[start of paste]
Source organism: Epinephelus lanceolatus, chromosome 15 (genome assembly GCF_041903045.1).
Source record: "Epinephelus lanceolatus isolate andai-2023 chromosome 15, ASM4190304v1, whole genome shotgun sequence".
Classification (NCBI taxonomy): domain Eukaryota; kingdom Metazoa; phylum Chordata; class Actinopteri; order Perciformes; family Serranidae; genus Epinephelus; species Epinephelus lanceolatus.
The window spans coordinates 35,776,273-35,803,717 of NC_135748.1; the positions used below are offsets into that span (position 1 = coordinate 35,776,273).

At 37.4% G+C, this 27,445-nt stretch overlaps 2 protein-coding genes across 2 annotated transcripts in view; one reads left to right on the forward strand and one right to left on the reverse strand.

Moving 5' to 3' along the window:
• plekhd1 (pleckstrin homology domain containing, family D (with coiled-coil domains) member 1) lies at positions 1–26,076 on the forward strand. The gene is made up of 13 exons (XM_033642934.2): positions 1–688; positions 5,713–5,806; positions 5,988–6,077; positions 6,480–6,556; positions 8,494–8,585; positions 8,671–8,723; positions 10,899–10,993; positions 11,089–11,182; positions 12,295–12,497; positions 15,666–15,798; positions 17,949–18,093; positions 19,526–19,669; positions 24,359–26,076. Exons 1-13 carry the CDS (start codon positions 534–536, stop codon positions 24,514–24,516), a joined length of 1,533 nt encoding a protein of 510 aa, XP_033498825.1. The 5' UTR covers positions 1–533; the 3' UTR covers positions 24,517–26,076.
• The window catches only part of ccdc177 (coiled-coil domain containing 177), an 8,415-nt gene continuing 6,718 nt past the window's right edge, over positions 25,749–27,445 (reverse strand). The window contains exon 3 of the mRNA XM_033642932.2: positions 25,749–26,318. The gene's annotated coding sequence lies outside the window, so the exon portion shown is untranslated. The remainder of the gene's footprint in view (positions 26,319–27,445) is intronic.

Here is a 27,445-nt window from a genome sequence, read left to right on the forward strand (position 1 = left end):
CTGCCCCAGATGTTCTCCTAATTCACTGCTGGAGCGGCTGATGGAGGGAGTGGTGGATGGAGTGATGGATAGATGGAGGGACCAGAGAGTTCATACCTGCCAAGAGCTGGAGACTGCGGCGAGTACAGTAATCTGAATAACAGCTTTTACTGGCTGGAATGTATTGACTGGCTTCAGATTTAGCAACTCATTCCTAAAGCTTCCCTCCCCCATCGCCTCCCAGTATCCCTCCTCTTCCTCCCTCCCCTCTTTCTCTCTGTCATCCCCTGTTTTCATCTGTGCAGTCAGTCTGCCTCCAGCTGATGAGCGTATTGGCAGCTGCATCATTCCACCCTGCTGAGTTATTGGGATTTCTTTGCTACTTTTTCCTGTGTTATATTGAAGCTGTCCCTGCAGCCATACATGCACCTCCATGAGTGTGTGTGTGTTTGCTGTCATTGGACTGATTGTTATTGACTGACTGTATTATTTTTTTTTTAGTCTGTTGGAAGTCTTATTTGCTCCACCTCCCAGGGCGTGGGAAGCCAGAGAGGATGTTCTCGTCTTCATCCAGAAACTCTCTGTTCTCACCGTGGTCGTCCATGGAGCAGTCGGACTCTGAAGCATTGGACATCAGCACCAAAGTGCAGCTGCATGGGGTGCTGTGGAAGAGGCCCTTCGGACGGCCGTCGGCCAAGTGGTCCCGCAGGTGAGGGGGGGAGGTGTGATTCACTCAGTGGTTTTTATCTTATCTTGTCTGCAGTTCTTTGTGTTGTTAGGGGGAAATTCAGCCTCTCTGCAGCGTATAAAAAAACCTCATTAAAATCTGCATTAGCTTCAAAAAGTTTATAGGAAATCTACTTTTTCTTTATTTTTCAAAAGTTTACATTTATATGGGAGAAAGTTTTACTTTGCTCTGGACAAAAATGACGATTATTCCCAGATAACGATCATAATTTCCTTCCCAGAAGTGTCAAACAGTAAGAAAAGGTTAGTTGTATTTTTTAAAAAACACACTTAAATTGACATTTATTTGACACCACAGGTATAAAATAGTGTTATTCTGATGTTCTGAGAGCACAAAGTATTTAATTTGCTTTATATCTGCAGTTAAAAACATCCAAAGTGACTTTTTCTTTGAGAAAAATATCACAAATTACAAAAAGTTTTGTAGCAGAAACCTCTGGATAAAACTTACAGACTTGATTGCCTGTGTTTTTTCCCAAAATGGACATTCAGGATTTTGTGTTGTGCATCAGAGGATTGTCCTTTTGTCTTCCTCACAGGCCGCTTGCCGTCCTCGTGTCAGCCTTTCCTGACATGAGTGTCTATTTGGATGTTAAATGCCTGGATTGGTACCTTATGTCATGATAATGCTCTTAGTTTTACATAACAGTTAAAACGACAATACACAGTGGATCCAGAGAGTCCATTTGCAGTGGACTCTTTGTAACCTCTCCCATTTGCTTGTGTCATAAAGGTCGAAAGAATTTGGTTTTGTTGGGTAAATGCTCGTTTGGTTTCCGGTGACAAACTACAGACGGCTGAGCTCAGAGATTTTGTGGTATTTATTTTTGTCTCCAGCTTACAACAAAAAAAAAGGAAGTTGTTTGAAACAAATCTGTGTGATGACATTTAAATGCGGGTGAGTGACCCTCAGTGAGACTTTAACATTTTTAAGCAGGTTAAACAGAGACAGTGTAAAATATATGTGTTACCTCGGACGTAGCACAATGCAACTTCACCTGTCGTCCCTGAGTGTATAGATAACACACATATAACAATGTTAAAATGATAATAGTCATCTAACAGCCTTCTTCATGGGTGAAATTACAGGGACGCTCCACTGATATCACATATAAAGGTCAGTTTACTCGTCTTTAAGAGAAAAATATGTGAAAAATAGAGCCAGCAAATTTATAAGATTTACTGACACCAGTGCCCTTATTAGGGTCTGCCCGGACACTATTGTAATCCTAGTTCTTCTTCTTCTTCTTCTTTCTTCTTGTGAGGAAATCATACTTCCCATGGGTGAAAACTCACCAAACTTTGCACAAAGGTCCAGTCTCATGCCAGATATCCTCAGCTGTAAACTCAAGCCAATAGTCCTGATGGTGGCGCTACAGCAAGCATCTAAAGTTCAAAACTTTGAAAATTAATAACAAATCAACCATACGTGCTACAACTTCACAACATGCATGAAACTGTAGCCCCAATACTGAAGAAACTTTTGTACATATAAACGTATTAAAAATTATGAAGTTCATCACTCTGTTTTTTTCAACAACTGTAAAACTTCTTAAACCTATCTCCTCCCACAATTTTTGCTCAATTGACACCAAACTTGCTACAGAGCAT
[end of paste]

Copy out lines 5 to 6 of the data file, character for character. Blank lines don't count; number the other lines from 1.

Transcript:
At 37.4% G+C, this 27,445-nt stretch overlaps 2 protein-coding genes across 2 annotated transcripts in view; one reads left to right on the forward strand and one right to left on the reverse strand.

Moving 5' to 3' along the window: